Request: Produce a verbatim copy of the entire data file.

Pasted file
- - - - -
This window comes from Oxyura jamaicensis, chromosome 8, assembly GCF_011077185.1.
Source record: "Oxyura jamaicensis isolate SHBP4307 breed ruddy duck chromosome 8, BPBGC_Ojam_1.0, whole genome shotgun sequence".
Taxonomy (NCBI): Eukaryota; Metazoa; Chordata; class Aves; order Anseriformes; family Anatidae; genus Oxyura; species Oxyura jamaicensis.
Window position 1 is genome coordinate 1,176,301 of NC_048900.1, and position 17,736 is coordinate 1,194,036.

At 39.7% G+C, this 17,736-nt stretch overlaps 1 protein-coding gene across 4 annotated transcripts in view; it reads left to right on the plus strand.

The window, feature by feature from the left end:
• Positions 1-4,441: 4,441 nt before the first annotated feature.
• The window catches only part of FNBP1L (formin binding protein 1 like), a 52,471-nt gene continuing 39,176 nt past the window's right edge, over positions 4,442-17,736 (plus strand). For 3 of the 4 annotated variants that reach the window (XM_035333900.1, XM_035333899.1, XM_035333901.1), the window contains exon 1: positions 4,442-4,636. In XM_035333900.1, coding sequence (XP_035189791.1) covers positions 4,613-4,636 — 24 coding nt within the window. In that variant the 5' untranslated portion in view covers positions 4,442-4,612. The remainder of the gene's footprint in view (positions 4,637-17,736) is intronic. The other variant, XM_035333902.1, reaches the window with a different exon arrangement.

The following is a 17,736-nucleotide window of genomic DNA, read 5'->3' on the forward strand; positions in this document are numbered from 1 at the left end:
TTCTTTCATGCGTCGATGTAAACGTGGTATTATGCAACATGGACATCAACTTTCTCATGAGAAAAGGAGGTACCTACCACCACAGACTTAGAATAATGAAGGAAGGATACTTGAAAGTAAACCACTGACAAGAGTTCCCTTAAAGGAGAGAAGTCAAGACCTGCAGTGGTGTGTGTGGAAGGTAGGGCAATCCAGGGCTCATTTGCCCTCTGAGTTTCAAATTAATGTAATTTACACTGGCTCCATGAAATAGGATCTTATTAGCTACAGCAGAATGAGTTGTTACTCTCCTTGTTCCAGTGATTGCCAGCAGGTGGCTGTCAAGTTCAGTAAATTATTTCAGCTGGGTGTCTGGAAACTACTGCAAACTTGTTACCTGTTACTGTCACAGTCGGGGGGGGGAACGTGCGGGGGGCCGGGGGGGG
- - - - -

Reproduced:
This window comes from Oxyura jamaicensis, chromosome 8, assembly GCF_011077185.1.
Source record: "Oxyura jamaicensis isolate SHBP4307 breed ruddy duck chromosome 8, BPBGC_Ojam_1.0, whole genome shotgun sequence".
Taxonomy (NCBI): Eukaryota; Metazoa; Chordata; class Aves; order Anseriformes; family Anatidae; genus Oxyura; species Oxyura jamaicensis.
Window position 1 is genome coordinate 1,176,301 of NC_048900.1, and position 17,736 is coordinate 1,194,036.

At 39.7% G+C, this 17,736-nt stretch overlaps 1 protein-coding gene across 4 annotated transcripts in view; it reads left to right on the plus strand.

The window, feature by feature from the left end:
• Positions 1-4,441: 4,441 nt before the first annotated feature.
• The window catches only part of FNBP1L (formin binding protein 1 like), a 52,471-nt gene continuing 39,176 nt past the window's right edge, over positions 4,442-17,736 (plus strand). For 3 of the 4 annotated variants that reach the window (XM_035333900.1, XM_035333899.1, XM_035333901.1), the window contains exon 1: positions 4,442-4,636. In XM_035333900.1, coding sequence (XP_035189791.1) covers positions 4,613-4,636 — 24 coding nt within the window. In that variant the 5' untranslated portion in view covers positions 4,442-4,612. The remainder of the gene's footprint in view (positions 4,637-17,736) is intronic. The other variant, XM_035333902.1, reaches the window with a different exon arrangement.

The following is a 17,736-nucleotide window of genomic DNA, read 5'->3' on the forward strand; positions in this document are numbered from 1 at the left end:
TTCTTTCATGCGTCGATGTAAACGTGGTATTATGCAACATGGACATCAACTTTCTCATGAGAAAAGGAGGTACCTACCACCACAGACTTAGAATAATGAAGGAAGGATACTTGAAAGTAAACCACTGACAAGAGTTCCCTTAAAGGAGAGAAGTCAAGACCTGCAGTGGTGTGTGTGGAAGGTAGGGCAATCCAGGGCTCATTTGCCCTCTGAGTTTCAAATTAATGTAATTTACACTGGCTCCATGAAATAGGATCTTATTAGCTACAGCAGAATGAGTTGTTACTCTCCTTGTTCCAGTGATTGCCAGCAGGTGGCTGTCAAGTTCAGTAAATTATTTCAGCTGGGTGTCTGGAAACTACTGCAAACTTGTTACCTGTTACTGTCACAGTCGGGGGGGGGAACGTGCGGGGGGCCGGGGGGGG